If your smart phone could hack the outside world with a simple button tap, what would you choose to do ? Watch Dogs offers you that freedom, allowing you to tamper throughout the urban city of Chicago, right at your finger tips. You could empty a citizen's bank account, control surveillance cameras, or even alter traffic lights to cause a collision. The hacking mechanic is simplistic, but an effective gimmick that makes you feel in control. It's unique, which makes Watch Dogs a memorable open-world experience.
You play as Aiden Pearce, an hacker, with the ability to control the entire Central Operating system (CtOS), that flows throughout Chicago. It's when Aiden suffers a family tragedy, with his niece been killed, that he begins to take justice into his own hands. He's determined to find those responsible, and to do so, he uses his hacking skills to track down the shady hackers. It's most a revenge-driven narrative that gradually increases it's intrigue as you progress. You'll meet a bunch of characters, some more interesting than others. Aiden, though, is a rather dull character, and he comes off as a rather lifeless protagonist.
Hacking the city is what makes Watch Dogs really stand out. Chicago is surprisingly diverse, and full of detail. It feels like a breathing city, with busy traffic and walking citizens. You can profile any nearby citizen, simply by aiming at them while your phone is active. Doing so exposes their personal data, displaying their age, occupation and income. Some can be hacked, allowing you to steal their cash, or listen in on phone calls. It's all a neat illusion, which helps makes the world feel lived in.
The mission structure is fairly varied for a sandbox experience. Despite it's unique hacking mechanics, missions tend to follow a familiar tradition. They seem to borrow many ideas from the open-world genre. Whether it's tailing suspects on-foot or behind the wheel, clearing gang hideouts, or sneaking into restricted areas, for instance.
I found Watch Dogs missions most rewarding when your given freedom in how to tackle them. Entering a thug compound, for example, can be executed quietly. But you could go in guns blazing if you have the itchy trigger finger. The stealth routine seemed the more satisfying option, as it makes great use of the hacking. Whether it's tripping vehicle alarms to cause a distraction, overloading a guards headset, or remotely accessing a forklift truck to reach higher surfaces or across restricted walls.
At times, you'll need to hack security cameras to access restricted areas. These have you switching from camera feeds, as you try to find something useful to the mission, such as a laptop or suspect. Occasionally, you'll intrude circuit boards, resulting in a mini hacking game. These crop up just enough so they don't become irritating. They have you swiveling circuits, as you try to connect power to each line. They become more challenging as you progress, and provide a fun little brain tease.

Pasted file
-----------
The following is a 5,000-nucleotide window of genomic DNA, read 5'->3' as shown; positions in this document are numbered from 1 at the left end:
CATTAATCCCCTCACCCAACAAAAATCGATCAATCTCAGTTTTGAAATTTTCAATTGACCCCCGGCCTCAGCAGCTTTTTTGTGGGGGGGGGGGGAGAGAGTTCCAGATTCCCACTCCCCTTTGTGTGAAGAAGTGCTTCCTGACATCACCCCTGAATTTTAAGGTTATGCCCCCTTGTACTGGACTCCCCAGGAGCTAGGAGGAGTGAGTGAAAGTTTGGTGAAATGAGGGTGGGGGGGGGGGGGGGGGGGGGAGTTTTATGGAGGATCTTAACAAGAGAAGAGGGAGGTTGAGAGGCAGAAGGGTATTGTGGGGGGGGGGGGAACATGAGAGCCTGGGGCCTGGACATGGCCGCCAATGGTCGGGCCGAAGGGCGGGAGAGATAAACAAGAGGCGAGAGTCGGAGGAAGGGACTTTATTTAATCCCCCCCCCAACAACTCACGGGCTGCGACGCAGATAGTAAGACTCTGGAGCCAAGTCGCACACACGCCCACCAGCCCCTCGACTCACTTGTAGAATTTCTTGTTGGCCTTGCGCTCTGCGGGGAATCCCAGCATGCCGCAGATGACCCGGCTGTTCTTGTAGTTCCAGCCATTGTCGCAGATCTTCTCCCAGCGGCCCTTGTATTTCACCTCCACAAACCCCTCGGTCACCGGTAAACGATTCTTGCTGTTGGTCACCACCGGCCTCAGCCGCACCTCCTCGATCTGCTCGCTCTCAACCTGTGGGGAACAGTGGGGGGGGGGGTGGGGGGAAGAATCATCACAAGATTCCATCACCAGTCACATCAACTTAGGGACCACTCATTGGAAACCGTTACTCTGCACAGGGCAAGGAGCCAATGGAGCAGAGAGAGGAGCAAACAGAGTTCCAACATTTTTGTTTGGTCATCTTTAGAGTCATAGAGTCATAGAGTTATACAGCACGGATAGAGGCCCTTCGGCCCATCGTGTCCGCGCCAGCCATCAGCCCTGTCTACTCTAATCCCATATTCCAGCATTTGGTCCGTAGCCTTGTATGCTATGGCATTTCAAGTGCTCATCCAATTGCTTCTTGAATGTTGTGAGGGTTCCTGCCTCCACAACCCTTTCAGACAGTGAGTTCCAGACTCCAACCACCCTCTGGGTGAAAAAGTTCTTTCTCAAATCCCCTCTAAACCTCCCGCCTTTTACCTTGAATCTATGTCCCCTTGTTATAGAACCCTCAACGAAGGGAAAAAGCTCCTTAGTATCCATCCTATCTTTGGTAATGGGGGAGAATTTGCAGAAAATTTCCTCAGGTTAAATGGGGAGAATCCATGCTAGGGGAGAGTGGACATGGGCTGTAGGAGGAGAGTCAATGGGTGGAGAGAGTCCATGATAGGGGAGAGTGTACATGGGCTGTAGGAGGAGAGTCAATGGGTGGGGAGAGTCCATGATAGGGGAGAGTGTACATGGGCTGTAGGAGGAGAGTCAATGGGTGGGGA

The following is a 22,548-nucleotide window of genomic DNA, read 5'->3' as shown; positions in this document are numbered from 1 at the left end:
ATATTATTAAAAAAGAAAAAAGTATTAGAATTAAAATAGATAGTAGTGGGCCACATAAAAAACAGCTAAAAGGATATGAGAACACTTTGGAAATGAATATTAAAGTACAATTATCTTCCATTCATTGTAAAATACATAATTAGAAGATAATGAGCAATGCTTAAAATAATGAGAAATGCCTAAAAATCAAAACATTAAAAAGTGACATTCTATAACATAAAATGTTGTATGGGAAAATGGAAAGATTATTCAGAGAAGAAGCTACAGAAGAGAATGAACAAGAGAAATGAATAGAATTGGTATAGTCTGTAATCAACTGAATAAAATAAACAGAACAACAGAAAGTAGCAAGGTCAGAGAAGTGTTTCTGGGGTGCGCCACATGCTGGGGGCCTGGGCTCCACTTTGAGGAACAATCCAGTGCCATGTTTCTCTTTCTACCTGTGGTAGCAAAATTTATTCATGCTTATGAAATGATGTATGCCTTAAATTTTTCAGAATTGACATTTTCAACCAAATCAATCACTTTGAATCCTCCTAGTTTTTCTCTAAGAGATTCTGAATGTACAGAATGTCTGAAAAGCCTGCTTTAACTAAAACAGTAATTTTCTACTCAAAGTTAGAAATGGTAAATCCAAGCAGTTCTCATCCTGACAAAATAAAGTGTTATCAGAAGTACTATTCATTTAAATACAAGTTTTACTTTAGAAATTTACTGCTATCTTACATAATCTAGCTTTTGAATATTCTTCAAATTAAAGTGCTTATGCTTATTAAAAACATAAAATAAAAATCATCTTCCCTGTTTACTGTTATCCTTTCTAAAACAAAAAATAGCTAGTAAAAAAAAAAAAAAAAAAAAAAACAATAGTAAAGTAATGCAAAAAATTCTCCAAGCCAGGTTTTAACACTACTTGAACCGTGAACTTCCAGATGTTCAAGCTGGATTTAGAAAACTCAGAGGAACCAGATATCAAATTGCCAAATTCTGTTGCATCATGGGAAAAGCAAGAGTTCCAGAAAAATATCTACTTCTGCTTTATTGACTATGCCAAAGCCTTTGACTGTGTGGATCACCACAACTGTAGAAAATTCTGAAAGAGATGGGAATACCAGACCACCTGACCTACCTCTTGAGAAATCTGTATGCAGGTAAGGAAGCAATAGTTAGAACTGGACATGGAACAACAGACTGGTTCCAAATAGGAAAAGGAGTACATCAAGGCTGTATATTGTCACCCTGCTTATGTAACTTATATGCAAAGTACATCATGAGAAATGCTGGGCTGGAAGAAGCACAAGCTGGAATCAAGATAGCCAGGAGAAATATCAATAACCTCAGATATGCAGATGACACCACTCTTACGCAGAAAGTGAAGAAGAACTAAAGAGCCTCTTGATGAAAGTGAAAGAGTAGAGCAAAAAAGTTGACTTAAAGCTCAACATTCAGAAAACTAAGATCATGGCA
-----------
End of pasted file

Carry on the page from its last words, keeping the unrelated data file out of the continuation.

Chase segments are tied to many missions, some on-foot and in vehicles. Behind the wheel, things can turn a bit tedious, as there's no ability to fire weapons through windows. Yet, it does encourage you to hack the environment to create traps. It's always a thrill when your enemy collides in slow-mo with your perfectly timed hack. Whether it's altering traffic lights to cause a collision, or simply raising road blockers.
Visually speaking, Watch Dogs looks beautiful most of the time. Character models are nicely rendered, and Chicago looks stunning in rainy weather. The draw distance isn't that great, though. You'll see occasional vehicles popping into view, but that's not the main concern. On Xbox One, screen tearing is present at times, which can hinder the experience.
Aside from the main story, there's tons of little distractions to keep you busy for dozens of hours. Whether it's tracking down a potential crime, visiting clothing or ammunition stores, completing vehicle deliveries, or playing poker. The always- online component also adds something innovative and fun to singe player. At anytime, an online player could hack you, which sees you tracking them down before the hack reaches 100%. It's a smart feature, but one that can be disabled if you wish.
Other multiplayer modes entail street races, a 1 Vs 1 tail and hack, and a capture the flag style mode, which sees two teams trying to steal and defend a wireless file for a limited time. You can also roam around the city in a free roam. So there's plenty more to offer when you've finished everything solo.
Watch Dogs didn't win me over for it's story. What it did do, was provide me with an high quality open world experience, made memorable due to it's unique hacking mechanics.